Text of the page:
Zinc may shorten common cold

February 16, 2011

Zinc, in lozenge or syrup form, is beneficial in reducing the duration and severity of the common cold in healthy people, when taken within at least 24 hours of onset of symptoms, according to a new report published in the Cochran Library.

Zinc, in lozenge or syrup form, is beneficial in reducing the duration and severity of the common cold in healthy people, when taken within at least 24 hours of onset of symptoms, according to a new report published in the Cochran Library.

Zinc is said to inhibit rhinoviral replication, and has been tested in trials for treatment of the common cold. The review identified 15 randomized controlled trials enrolling 1,360 participants aged 1 to 65 years, comparing zinc with placebo.

Researchers in India found that people who took zinc within 24 hours of symptom onset were over their colds about 1 day sooner than people who took placebos. They also found that people taking zinc are less likely to have persistence in their cold symptoms beyond 7 days of treatment. Zinc supplementation for at least 5 months reduces incidence, school absenteeism, and prescription of antibiotics for children with the common cold.Adverse events experienced by people taking zinc lozenges include bad taste and nausea.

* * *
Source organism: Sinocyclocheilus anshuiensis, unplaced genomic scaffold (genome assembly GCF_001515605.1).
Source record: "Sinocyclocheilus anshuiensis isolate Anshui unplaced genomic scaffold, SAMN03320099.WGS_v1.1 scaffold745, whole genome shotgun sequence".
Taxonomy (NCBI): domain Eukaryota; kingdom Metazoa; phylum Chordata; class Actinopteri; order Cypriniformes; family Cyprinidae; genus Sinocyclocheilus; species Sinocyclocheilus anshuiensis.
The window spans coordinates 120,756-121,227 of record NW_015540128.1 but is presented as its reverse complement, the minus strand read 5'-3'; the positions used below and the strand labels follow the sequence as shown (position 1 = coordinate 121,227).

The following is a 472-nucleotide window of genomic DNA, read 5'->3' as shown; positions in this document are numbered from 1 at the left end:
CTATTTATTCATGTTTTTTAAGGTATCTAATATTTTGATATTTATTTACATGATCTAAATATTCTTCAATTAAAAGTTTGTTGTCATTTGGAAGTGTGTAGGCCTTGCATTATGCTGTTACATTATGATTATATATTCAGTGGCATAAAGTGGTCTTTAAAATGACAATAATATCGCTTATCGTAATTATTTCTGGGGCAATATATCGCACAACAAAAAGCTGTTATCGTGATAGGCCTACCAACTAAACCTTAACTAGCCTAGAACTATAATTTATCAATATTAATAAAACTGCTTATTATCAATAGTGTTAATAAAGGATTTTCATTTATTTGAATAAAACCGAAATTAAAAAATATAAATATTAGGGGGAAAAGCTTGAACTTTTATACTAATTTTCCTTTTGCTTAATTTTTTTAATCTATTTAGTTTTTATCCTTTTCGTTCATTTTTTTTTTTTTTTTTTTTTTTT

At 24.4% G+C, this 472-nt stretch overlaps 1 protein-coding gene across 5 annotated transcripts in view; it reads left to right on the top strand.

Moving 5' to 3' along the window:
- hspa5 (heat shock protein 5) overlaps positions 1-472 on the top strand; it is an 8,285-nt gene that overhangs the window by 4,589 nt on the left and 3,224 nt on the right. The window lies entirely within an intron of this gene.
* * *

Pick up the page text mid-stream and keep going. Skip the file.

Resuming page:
As there are no studies in participants in whom common cold symptoms might be troublesome (for example, those with underlying chronic illness, immunodeficiency, and asthma), the use of zinc currently cannot be recommended for them.

The researchers acknowledge that before making a general recommendation for zinc in the treatment of the common cold, given the variability in the populations studied (no studies from low- or middle-income countries), dose, formulation, and duration of zinc used in the included studies, more research is needed to address these variabilities and determine the optimal duration of treatment, as well as the dosage and formulations of zinc that will produce clinical benefits without increasing adverse effects.

“Anything that might help reduce the onset of a full-blown cold sounds like something worth trying,” Peggy C. Frank, CEO of Frank Public Relations Worldwide, a healthcare public relations firm in Los Angeles, told Formulary. “The possibility to reduce absenteeism from school and the workplace makes this study worthy of embracing. It might also be a great time to review protocols for disinfecting the workplace and schools to help thwart the airborne virus repeat performances.”